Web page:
Invasive Alien Plants (IAPs) are frequently considered as a main threat to biodiversity and economic development. IAPs are described as species which are ‘non-indigenous’ to an area and which have been introduced from other countries either intentionally (for domestic or commercial use) or accidentally; furthermore, they have the ability to reproduce and spread without the direct assistance of people into natural or semi-natural habitats and are destructive to biodiversity and human interests (WESSA-KZN, 2008). IAPs cost South Africans hundreds of millions of rand annually in resources spent on management and lost agricultural productivity. Many IAPs are products of unwise and unintentional plant introductions. SANBI’s Invasive Species Programme, formerly Early Detection and Rapid Response programme, (funded by Working for Water programme, Natural Resources Management branch – DEA) was formed to control and manage emerging invasive alien plants in South Africa.

Notice 3 of the National Environmental Management: Biodiversity Act 2004 (Act No, 10 of 2004) lists 379 plant species that are legally declared invasive species. Each species is assigned to one of three categories based on the level of threat posed by the species and the legal status assigned to each:


Invasive species requiring compulsory control. Any specimens of Category 1a listed species need, by law, to be controlled and maintained. No permits required for having in possession or to exercise control over the species. No permit will be issued for restricted activities.


Invasive species that are compulsory to contain the specimen, keeping it from spreading, if a Invasive Species Management Programme has been developed, a landowner must control it in accordance with it. No permits required for having in possession or to exercise control over the species. No permit will be issued for restricted activities.


Invasive species requiring a permit to carry out restricted activities and is regulated by activities. A permit is required to import, possess, grow, breed, move/ relocate, sell, buy, or accept as a gift of any plants listed as Category 2 plants. No permits will be issued for Category 2 plants to exist in outside of the specified land as indicated in the permit and will be treated as Category 1b.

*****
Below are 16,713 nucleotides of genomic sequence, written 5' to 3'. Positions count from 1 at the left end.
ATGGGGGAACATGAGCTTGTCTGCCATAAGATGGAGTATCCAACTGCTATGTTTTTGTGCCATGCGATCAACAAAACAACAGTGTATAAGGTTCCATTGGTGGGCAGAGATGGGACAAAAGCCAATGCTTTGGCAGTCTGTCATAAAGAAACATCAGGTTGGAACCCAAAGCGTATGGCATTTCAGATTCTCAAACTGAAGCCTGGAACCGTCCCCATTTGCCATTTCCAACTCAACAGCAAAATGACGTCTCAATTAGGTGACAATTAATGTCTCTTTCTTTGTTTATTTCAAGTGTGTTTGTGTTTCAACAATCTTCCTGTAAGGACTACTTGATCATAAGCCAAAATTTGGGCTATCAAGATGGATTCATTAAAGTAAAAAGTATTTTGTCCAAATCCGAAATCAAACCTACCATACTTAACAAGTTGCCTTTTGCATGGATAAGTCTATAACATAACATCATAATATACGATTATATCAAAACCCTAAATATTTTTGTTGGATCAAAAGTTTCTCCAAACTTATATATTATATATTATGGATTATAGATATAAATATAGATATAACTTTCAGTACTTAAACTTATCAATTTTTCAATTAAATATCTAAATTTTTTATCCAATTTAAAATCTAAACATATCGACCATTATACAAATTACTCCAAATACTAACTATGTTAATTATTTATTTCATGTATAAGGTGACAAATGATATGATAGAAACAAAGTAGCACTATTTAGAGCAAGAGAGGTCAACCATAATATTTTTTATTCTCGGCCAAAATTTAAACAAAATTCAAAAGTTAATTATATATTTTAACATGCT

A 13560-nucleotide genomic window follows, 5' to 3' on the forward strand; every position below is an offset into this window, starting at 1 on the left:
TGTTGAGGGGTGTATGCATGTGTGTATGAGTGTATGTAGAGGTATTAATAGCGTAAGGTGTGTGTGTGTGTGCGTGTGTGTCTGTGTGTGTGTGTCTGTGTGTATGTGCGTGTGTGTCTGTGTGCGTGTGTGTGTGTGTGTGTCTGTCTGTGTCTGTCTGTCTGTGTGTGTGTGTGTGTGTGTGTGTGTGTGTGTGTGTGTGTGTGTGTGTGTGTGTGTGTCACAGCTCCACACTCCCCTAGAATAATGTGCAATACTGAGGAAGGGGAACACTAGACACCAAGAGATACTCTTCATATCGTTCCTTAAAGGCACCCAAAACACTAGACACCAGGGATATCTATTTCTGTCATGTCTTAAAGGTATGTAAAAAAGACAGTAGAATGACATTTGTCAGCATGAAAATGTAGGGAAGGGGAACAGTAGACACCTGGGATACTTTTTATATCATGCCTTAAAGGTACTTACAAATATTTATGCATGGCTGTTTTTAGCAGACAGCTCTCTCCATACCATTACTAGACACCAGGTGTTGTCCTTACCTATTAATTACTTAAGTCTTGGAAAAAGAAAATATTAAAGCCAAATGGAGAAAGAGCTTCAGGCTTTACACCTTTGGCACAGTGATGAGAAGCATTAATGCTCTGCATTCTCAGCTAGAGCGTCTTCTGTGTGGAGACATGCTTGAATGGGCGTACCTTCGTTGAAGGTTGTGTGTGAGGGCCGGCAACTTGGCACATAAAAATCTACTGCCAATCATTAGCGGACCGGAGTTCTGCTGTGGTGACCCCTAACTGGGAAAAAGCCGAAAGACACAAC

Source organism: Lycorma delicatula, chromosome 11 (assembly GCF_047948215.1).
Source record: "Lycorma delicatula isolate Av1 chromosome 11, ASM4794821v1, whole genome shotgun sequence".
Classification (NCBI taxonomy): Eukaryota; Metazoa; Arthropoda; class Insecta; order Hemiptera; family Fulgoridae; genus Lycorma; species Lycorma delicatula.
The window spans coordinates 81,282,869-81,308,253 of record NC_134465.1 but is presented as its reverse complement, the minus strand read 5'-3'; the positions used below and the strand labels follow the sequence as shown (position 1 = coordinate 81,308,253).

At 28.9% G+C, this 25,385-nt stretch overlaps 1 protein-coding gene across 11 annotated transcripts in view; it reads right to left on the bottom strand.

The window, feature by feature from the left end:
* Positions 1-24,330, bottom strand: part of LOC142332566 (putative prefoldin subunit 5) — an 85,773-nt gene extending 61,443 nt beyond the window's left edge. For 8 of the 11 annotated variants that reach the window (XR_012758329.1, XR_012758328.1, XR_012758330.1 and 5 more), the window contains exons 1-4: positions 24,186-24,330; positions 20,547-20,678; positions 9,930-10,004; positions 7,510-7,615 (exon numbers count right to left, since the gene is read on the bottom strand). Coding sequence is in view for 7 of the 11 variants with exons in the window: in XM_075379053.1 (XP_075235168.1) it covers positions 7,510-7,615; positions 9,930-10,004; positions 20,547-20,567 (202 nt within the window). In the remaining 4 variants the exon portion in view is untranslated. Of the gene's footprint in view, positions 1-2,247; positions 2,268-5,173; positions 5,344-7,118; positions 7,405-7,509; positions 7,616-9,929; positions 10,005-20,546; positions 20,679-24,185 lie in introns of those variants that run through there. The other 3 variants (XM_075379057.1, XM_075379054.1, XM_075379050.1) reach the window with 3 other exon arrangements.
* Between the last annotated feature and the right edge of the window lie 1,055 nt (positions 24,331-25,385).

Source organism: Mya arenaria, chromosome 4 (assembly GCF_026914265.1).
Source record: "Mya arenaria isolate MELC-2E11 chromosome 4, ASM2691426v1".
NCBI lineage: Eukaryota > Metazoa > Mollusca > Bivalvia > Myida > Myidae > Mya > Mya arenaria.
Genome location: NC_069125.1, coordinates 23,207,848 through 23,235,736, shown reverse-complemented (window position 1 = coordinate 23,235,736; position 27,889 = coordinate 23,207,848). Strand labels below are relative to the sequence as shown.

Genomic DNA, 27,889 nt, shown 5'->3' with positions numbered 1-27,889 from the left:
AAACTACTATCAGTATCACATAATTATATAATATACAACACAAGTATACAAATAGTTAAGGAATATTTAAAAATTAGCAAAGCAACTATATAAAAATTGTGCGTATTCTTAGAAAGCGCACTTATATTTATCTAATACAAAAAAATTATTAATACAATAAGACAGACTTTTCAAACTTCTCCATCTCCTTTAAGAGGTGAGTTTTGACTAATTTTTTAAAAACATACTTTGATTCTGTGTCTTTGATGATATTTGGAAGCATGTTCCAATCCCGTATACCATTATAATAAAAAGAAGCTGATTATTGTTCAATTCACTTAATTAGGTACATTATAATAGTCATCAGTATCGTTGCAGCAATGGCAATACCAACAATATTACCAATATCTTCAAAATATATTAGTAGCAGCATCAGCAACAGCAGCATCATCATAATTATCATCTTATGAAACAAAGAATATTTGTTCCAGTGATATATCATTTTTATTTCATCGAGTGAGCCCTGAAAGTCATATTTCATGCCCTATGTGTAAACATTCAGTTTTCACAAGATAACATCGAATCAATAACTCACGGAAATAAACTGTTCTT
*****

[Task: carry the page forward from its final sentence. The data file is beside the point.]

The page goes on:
Invasive species regulated by are or occurrence. Specimens are subject to exemptions and prohibitions. Species found in riparian areas will be considered Category 1b Listed Species. No permits required for having in possession or to exercise control over the species. No permit will be issued for restricted activities.


There are numerous ways to control the growth and spread of alien invasive plants. The ‘treatment’ would depend on the species being controlled. Invasive Species and must be managed according to regulation 3 of NEM:BA, 2014


Several alien plants have natural enemies, such as insects and diseases that only affect a specific species. The controlling agents (beetles, viruses) are sourced from the country of origin and released here among an invasive species to control it.


Young or small invaders can be manually removed from the soil. The plants should be stacked and disposed of responsibly to prevent regrowth.


Larger plants and trees can be chopped or cut down. Trees can also be killed by removing a 30 cm – 40 cm strip of bark around their trunks (known as ‘ring-barking’). This prevents food going to the leaves and kills the tree.


Two or more chemical methods can be used at the same time for example ring-barking and then spraying herbicides on the stump.

• Educate others;
• Learn how to identify, control and remove invasive alien plants;
• Join or form a hacking team to control alien plants in your area;
• Replace alien plants with indigenous ones;
• Remove the IAPs when they are still small; and
• Plant indigenous, water-wise plants in your garden.


The task of managing alien vegetation lies mainly with landowners. In 18 September 2020, the Minister of Environmental Affairs published the Alien and Invasive Species lists in terms of sections 66(1), 67(1), 70(1)(a), 71(3) and 71A of the National Environmental Management: Biodiversity Act, 2004 (Act No. 10 of 2004). The regulations call on landowners and sellers of land to assist the Department of Environmental Affairs to conserve our indigenous fauna and to foster sustainable use of our land.

It is important to know that non adherence can result in a criminal offence punishable by a fine of up to five million rand (ten million if a second offense) and or a period of imprisonment of up to ten years.

ENVASS has a holistic approach to all matters pertaining to the environment and consequently, we ensure that every aspect impacting on the environment is taken into account. As part of our scientific approach to alien invasive species identification, mapping, control, and eradication – we include a biodiversity assessment on indigenous vegetation. Our clients are not charged extra for this as it can be done simultaneously with alien invasive surveying. Biodiversity assessments are important as part of an alien invasive management plan due to the threat posed by aliens to biodiversity. By knowing how species-diverse a particular site is, one can determine the significance of the threat by aliens and act accordingly.

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